August 18, 2017

ACU Statement on House Passage of the American Health Care Act

May 8 – Last week, the House of Representatives passed the American Health Care Act (AHCA) by a very narrow vote of 217-213, which was cast almost entirely on political party lines. This bill cuts directly into our nation’s health care safety net and is particularly harmful for our underserved communities. According to early Congressional Budget office (CBO) estimates, this bill will cause 24 million people to lose health insurance over the next decade; of which 14 million people will lose their insurance in the next year alone. If enacted into law, the bill would result in the most significant restructuring of the Medicaid program since its enactment. These Medicaid “reforms” will lead to $880 billion being cut from the program, while the bill also cuts taxes by a similar $883 billion. ACU supports the position that any changes to the Medicaid program should seek to improve care, not short-term fiscal objectives. Also of grave concern, the AHCA eliminates the Prevention and Public Health Fund (PPHF), which provides $1 billion in funding that accounts for one-eighth of the Centers for Disease Control and Prevention’s (CDC’s) entire budget. Eliminating the PPHF puts all Americans at greater risk for the spread of disease and infection.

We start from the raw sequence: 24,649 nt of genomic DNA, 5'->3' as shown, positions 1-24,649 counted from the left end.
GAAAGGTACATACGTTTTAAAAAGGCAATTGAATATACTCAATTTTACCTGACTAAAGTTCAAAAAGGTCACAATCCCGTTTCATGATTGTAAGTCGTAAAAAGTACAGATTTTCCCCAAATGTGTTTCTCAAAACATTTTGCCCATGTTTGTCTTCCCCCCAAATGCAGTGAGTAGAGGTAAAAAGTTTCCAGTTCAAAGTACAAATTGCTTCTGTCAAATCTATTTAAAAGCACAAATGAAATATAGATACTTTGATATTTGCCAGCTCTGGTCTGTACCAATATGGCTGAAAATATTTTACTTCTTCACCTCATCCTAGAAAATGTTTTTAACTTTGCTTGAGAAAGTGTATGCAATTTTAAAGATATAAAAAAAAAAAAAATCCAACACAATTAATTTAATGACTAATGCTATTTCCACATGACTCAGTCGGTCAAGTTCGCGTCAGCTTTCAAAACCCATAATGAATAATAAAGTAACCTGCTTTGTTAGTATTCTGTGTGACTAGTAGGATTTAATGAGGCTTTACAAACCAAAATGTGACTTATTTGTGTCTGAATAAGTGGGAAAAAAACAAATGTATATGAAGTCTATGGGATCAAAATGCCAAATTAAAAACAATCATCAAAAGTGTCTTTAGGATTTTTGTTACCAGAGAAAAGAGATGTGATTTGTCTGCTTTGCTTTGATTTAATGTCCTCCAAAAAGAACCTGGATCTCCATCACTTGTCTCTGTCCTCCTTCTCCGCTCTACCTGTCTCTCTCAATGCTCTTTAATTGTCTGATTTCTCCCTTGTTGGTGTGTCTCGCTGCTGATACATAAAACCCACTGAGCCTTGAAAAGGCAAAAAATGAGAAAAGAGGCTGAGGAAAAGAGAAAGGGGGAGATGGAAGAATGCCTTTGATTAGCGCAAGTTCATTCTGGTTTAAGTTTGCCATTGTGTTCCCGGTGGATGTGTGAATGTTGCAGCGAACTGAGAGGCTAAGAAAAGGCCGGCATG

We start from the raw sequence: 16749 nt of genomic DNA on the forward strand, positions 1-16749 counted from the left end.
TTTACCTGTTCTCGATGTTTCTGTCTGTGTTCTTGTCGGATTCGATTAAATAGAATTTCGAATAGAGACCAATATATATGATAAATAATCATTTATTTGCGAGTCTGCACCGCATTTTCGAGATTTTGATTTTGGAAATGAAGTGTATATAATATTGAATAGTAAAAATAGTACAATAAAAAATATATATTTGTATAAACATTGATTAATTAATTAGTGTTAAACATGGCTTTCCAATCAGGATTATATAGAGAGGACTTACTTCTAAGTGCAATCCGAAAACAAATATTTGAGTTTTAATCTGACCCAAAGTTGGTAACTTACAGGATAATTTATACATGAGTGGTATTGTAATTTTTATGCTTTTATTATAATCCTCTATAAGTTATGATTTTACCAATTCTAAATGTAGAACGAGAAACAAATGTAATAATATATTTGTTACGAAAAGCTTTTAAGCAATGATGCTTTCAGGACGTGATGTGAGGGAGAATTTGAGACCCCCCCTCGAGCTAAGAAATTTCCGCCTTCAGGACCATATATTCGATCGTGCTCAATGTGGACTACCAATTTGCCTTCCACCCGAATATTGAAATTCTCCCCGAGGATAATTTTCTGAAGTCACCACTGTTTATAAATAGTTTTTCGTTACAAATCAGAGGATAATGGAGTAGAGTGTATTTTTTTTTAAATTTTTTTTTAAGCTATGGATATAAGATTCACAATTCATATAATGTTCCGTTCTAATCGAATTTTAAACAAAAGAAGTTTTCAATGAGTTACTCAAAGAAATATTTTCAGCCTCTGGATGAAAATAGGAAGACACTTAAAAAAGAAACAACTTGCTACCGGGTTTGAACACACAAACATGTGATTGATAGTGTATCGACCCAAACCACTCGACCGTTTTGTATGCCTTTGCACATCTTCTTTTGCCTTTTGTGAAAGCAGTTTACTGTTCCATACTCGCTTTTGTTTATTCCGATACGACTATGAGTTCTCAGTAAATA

ACU has strongly opposed this proposal since its introduction and is proud of our clinician advocates who sent thousands of messages to their Representatives urging them to vote no. We stand firmly with many of our colleagues at the Partnership for Medicaid against misguided changes to the Medicaid program. And we stand with our friends within the Coalition for Health Funding in opposition to the elimination of the PPHF. As clinicians working to improve the lives of millions in underserved communities, we will continue to be a leading force against this bill as it moves forward in the legislative process. We look forward to educating all Members of Congress on the dire effects this bill will have on our medically vulnerable populations, and how we can work together to improve access to care for those most in need.

There can be little doubt that partisan politics have overshadowed the health care debate since the passage of the Affordable Care Act. This instability in Washington DC not only impairs our leaders’ ability to create sound public policy, it undermines our health insurance marketplace and jeopardizes the health and well-being of tens of millions of Americans. Health care is an issue that affects all Americans, on both sides of the aisle. We urge Congress to work together to craft responsible, bipartisan solutions that promote health equity and access to high quality health care for all.

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The Association of Clinicians for the Underserved is a transdisciplinary membership organization of clinicians, advocates, and healthcare organizations that provide health care for the underserved. Our programs include professional education, clinical tools, advocacy, patient education, training and technical assistance. For more information, please visit our website at www.clinicians.org.